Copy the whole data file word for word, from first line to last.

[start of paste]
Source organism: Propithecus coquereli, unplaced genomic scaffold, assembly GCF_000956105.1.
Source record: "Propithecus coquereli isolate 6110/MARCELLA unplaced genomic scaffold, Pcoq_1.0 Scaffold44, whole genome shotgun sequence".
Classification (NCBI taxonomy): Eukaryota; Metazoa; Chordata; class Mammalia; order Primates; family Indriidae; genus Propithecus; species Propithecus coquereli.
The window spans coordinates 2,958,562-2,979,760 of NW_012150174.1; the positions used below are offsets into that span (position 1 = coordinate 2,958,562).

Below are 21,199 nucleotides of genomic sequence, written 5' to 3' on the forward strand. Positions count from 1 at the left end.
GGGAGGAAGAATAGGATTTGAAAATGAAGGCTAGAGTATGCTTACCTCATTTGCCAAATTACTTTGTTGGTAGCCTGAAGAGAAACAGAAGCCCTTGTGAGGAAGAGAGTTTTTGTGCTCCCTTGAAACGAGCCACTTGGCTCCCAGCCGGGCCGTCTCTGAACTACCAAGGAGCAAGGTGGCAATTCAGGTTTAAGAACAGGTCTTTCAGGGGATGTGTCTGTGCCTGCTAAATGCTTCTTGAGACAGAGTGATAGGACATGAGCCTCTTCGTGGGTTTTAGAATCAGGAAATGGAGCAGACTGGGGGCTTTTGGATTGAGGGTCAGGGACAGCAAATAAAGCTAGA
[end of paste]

Source organism: Propithecus coquereli, unplaced genomic scaffold, assembly GCF_000956105.1.
Source record: "Propithecus coquereli isolate 6110/MARCELLA unplaced genomic scaffold, Pcoq_1.0 Scaffold44, whole genome shotgun sequence".
Classification (NCBI taxonomy): Eukaryota; Metazoa; Chordata; class Mammalia; order Primates; family Indriidae; genus Propithecus; species Propithecus coquereli.
The window spans coordinates 2,958,562-2,979,760 of NW_012150174.1; the positions used below are offsets into that span (position 1 = coordinate 2,958,562).

Below are 21,199 nucleotides of genomic sequence, written 5' to 3' on the forward strand. Positions count from 1 at the left end.
GGGAGGAAGAATAGGATTTGAAAATGAAGGCTAGAGTATGCTTACCTCATTTGCCAAATTACTTTGTTGGTAGCCTGAAGAGAAACAGAAGCCCTTGTGAGGAAGAGAGTTTTTGTGCTCCCTTGAAACGAGCCACTTGGCTCCCAGCCGGGCCGTCTCTGAACTACCAAGGAGCAAGGTGGCAATTCAGGTTTAAGAACAGGTCTTTCAGGGGATGTGTCTGTGCCTGCTAAATGCTTCTTGAGACAGAGTGATAGGACATGAGCCTCTTCGTGGGTTTTAGAATCAGGAAATGGAGCAGACTGGGGGCTTTTGGATTGAGGGTCAGGGACAGCAAATAAAGCTAGA